In our first post defending the pet container, we looked at the challenge of complexity facing modern software stacks and one way that containers address this challenge through aggregation. In essence, the Docker “wrapper” consolidates the next level of the stack, much like RPM did at the component level, but aggregation is just the beginning of what the project provides.
If we take a step back and look at the Docker project in context, there are four aspects that contribute to its exceptional popularity:
- it simplifies the way users interact with the kernel, for features we have come to call Linux containers;
- it’s a tool and format for aggregate packaging of software stacks to be deployed into containers;
- it is a model for layering generations of changes on top of each other in a single inheritance model;
- it adds a transport for these aggregate packages.
These aspects of containers have triggered triggered a full paradigm shift in how we look at the operating system (OS), one driven by Red Hat and many other IT leaders contributing to the Docker project. The usual squabbles over positioning and control that come with such a shift notwithstanding, the future of the OS is defined by containerization.
The Docker project’s model has advantages over the previous approaches to Linux containers, as we outlined previously, for several reasons. The combination of aggregate packaging, runtime isolation of containers, and a layering model is extremely powerful. This enables us to solve a number of the core issues of the the existing component level approach, particularly those that have been hurting the IT departments seeking to implement DevOps around more traditional application stacks. It helps break the eternal spiral of change that is the model of updating components in production.
From Red Hat’s perspective, we are building an entire strategy around this layered inheritance model, with products like OpenShift, Red Hat CloudForms, and the Container Development Kit (CDK) for the delivery of a full application lifecycle workflow encompassing everything from development and build scenarios to testing and production.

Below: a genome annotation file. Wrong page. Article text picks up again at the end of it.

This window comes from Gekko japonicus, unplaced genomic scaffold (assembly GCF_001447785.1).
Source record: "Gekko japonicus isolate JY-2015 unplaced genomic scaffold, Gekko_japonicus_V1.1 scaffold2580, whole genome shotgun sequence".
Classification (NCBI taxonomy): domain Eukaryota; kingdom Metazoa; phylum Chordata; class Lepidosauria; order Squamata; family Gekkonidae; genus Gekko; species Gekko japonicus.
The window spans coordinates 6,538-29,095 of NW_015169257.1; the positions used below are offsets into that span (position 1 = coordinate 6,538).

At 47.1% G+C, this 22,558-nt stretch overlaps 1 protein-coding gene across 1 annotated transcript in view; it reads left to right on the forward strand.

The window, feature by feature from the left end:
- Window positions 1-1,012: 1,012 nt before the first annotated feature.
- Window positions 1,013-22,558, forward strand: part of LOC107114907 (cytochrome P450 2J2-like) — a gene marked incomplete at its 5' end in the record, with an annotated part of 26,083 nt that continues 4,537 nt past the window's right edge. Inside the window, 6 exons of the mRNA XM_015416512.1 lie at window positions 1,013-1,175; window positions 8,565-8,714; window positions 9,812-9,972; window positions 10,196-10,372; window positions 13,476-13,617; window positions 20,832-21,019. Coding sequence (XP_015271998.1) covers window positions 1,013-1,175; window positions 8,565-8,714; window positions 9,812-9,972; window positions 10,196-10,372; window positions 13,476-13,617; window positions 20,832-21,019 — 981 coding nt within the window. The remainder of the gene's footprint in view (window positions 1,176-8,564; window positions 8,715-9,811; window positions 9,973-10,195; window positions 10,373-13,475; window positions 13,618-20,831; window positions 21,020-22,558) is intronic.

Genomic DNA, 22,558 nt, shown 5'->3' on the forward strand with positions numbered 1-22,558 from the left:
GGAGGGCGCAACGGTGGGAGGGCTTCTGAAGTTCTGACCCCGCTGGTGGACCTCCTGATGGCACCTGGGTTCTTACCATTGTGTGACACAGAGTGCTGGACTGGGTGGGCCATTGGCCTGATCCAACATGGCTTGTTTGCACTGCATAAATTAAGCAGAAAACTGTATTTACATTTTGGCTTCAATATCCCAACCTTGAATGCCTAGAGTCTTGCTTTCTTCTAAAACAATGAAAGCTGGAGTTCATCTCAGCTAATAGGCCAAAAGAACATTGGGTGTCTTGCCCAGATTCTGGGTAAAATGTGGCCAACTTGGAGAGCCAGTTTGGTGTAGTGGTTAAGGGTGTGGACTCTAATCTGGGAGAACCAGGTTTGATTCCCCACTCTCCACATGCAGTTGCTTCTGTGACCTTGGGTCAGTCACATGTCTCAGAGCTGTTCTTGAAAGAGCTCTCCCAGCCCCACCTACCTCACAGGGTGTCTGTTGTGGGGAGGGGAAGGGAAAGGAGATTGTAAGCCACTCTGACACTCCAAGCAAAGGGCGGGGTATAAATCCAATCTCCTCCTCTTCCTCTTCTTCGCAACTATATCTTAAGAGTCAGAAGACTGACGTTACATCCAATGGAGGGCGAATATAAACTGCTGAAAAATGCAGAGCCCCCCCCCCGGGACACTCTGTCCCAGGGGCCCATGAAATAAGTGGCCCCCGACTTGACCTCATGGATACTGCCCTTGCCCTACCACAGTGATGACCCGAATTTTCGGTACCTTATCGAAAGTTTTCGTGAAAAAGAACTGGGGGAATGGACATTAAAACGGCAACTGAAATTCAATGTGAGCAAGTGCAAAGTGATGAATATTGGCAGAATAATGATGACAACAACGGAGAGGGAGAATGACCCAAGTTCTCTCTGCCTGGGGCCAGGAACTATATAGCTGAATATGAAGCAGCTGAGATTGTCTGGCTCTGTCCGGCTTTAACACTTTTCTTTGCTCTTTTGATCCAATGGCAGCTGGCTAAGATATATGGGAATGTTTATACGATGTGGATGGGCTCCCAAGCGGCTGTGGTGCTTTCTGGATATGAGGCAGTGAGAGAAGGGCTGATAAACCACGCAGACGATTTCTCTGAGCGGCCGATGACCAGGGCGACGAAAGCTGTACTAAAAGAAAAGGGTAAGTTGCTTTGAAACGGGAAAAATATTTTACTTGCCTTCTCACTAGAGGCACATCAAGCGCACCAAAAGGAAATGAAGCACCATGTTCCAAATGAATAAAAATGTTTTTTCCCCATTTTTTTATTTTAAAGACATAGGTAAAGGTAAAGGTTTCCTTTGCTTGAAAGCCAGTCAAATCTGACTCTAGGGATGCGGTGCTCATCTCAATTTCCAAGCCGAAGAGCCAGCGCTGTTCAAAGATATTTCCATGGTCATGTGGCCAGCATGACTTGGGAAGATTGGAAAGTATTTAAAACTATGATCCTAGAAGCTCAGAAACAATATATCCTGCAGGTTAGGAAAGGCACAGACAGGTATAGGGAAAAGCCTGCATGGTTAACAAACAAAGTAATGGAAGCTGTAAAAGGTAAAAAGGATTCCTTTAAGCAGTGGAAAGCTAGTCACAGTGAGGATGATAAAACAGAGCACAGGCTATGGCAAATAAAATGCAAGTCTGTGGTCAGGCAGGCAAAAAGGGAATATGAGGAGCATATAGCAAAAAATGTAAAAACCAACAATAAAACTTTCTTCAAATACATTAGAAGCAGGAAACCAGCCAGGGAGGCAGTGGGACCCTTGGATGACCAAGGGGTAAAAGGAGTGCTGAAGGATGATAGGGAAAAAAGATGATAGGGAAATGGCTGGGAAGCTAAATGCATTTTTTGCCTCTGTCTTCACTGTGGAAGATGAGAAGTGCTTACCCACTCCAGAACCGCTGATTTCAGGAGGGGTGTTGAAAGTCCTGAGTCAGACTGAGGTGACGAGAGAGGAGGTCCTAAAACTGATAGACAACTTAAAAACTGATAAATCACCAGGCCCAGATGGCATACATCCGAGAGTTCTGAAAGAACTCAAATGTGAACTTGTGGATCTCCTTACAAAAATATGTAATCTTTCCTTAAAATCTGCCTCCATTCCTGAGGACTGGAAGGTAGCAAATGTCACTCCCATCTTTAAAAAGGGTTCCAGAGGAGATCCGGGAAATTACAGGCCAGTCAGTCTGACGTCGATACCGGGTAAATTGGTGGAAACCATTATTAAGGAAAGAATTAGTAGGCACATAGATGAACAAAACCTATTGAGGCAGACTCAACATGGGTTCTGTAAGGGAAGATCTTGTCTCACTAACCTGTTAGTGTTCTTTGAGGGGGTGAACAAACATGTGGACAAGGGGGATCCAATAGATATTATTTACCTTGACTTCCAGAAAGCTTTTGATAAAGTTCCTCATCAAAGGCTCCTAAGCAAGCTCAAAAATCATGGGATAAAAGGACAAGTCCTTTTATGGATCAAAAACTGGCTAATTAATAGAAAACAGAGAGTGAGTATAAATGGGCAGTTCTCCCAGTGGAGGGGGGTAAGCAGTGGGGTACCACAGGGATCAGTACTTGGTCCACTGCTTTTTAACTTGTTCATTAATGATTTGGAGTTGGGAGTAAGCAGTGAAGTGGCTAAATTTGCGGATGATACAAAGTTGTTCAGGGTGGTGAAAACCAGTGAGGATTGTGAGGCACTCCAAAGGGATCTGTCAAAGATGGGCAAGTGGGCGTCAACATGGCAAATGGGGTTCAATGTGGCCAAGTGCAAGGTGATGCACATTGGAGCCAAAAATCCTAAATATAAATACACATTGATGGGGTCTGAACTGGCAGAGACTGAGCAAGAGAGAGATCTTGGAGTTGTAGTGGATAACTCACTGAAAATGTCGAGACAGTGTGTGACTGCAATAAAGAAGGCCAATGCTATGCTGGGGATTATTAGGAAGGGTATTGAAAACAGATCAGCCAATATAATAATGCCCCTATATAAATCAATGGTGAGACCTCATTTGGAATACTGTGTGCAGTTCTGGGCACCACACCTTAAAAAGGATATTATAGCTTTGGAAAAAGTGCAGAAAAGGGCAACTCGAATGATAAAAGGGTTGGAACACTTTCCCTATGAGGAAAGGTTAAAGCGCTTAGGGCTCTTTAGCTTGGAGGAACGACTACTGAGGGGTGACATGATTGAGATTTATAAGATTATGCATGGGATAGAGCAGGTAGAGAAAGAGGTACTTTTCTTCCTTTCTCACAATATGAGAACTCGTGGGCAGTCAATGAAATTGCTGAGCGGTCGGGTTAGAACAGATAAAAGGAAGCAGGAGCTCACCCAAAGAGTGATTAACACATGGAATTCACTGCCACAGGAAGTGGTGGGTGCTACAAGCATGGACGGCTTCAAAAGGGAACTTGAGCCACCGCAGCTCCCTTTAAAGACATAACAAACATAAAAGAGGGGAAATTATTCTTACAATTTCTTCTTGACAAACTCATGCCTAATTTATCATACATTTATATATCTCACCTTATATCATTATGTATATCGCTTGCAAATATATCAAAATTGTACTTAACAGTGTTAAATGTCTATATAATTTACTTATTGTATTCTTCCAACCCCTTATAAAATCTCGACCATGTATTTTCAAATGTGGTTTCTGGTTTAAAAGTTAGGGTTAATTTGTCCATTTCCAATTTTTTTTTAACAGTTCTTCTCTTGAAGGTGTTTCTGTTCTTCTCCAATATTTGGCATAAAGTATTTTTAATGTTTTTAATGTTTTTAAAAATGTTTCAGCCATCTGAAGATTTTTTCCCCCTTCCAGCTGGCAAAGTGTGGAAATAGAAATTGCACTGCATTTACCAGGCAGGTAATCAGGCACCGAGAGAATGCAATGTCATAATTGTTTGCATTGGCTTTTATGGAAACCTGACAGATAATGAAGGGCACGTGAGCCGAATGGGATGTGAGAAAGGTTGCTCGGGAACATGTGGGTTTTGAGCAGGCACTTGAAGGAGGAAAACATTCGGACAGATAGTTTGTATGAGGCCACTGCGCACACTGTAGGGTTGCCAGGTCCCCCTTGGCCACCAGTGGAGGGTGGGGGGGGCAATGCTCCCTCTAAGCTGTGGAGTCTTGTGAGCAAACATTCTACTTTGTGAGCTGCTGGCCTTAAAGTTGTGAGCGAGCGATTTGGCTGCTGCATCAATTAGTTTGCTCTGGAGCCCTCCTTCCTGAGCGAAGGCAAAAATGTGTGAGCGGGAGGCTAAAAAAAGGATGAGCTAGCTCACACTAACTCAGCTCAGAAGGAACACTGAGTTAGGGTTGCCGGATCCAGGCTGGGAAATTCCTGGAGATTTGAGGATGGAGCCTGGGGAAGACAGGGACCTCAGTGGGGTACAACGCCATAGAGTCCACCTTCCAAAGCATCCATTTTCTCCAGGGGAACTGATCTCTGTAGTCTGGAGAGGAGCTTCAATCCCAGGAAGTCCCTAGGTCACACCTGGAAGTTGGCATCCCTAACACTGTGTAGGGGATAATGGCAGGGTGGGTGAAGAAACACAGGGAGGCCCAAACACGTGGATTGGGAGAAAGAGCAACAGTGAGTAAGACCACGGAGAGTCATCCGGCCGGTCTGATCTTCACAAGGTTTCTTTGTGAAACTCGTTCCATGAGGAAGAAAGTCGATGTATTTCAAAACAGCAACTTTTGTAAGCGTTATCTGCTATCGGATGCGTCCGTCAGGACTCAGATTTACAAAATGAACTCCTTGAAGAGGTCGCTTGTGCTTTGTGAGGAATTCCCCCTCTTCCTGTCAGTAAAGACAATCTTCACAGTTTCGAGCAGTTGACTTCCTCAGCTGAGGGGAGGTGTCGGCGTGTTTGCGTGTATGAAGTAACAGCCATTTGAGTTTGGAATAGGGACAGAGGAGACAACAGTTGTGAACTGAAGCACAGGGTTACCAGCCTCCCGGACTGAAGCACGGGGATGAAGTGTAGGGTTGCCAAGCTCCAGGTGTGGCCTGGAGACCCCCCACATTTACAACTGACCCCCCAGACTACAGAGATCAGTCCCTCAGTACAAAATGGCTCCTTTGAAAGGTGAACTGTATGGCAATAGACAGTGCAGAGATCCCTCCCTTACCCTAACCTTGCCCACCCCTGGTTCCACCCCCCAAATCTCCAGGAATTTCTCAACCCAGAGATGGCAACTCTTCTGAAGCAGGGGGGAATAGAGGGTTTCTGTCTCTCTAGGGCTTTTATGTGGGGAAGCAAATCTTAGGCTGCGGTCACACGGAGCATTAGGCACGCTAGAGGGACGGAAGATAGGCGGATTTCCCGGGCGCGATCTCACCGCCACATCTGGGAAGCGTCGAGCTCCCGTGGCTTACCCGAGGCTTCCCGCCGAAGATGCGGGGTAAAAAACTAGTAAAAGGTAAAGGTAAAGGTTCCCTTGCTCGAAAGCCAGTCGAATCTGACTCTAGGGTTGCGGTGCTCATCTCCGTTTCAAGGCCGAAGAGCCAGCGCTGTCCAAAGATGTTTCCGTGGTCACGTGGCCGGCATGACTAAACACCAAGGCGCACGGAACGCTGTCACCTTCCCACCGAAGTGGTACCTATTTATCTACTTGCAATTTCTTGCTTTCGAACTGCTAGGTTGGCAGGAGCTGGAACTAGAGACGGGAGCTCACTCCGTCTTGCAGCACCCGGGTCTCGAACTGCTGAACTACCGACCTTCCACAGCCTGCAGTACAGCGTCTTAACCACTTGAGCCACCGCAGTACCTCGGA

With all of this in mind, a best practice around Linux containers is clearly to *always* build your container using a build service, and to *never* run yum inside the instantiated production container, right?
That is, unless it isn’t.
Even with the advantages that aggregate packaging offers, we should not forget the original use case: to build containers in a build service and use them as aggregate binary packaging to enable repeatable builds and predictable behavior – just like RPM on the individual component base.
But the dirty secret of containers is that it’s not always the right way to approach your delivery process.
What if I am looking to simply have a traditional Linux host with multiple runtimes in parallel, without fundamentally changing my operational model? Containers in the Docker format do *not* imply automatically moving to immutable infrastructure and building everything into a container image through a build service.
So how does this impact the use cases for Linux containers? And how, exactly, does everything that we’ve talked about lead-in to a use case for pet containers? Stay tuned for the next post, we we’ll dig into where (and how) pet containers should play into the enterprise IT landscape.